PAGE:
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XDCR Regular Expressions

XDCR Regular Expressions can be used to specify character-matches, and thereby determine which documents should be included in filtered XDCR replications.

XDCR Regular Expressions

The following JavaScript regular expressions (RegExes) can be used for XDCR Advanced Filtering. Note that regular expressions are case-sensitive: a lowercase 'a' is distinct from an uppercase 'A'. You can enclose a range of characters in square brackets, to match against all of those characters.

Expression Description

[tT]here

Matches against 'There' and 'there'

[ ]

Can be used on a range of characters separated by a - character.

[0-9]

Matches any digit.

[A-Z]

Matches any uppercase alpha character.

[A-Za-z0-9]

Matches any alphanumeric character.

^

Matches beginning of input. If the multi-line flag is set to true, also matches immediately after a line-break character. For example, /^A/ does not match the 'A' in "an A", but does match the 'A' in "An E".

The '^' has a different meaning when it appears as the first character in a character set pattern. See complemented character sets for details and an example.

It can also be used as a "not" character, therefore [^0-9] matches against any character that is not a digit.

Ranges can be used to specify a group of characters. The following shortcuts are also available:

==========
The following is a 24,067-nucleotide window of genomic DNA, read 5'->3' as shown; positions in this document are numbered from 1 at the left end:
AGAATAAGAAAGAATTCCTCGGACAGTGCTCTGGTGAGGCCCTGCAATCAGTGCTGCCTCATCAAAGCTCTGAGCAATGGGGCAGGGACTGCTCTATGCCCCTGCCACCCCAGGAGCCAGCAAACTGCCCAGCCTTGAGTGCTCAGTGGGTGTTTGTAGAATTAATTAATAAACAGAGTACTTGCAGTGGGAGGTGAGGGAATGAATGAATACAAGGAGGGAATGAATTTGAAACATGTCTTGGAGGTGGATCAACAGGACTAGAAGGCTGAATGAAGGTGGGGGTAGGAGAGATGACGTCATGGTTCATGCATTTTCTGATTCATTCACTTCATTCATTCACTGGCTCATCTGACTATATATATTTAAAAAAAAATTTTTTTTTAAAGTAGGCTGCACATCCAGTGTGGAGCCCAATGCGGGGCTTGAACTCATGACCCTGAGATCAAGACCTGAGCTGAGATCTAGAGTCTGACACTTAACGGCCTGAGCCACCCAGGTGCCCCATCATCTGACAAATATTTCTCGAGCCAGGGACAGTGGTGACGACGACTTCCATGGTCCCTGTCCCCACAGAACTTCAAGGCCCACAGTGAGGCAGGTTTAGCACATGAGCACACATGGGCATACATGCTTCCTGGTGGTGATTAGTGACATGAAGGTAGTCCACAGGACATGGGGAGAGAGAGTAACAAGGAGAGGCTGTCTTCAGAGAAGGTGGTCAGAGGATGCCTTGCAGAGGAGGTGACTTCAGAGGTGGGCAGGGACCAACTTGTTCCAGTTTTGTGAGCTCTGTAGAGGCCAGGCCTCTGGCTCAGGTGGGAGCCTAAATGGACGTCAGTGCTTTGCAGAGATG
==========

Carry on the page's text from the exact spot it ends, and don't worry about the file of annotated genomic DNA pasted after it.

Expression Description

.

Matches against any character.

\d

Matches against a digit [0-9]. *

\D

Matches against a non-digit [^0-9]. *

\s

Matches against a whitespace character (such as a tab, space, or line-feed character).*

\S

Matches against a non-whitespace character.*

\w

Matches against an alphanumeric character [a-zA-Z_0-9].*

\W

Matches against a non-alphanumeric character.*

\xhh

Matches against a control character (for the hexadecimal character hh).*

\uhhhh

Matches against a Unicode character (for the hexadecimal character hhhh).*

Note that since the backslash character is used to denote a specific search expression, a double backslash (\\) must be entered when the backslash is the search target.

To match against occurrences of a character or expression, you can use the following.

Expression Description

*

Matches against zero or more occurrences of the previous character or expression.

+

Matches against one or more occurrences of the previous character or expression.

?

Matches zero or one occurrence of the previous character or expression.

(n)

Matches n occurrences of the previous character or expression.

(n,m)

Matches from n to m occurrences of the previous character or expression.

(n,)

Matches at least n occurrences of the previous character or expression.

You can provide text to replace all or part of your search string. To do this, you need to group together matches by enclosing them in parentheses,so that they can be referenced in the replacement. To reference a matched parameter, use $n where n is the parameter,starting from 1.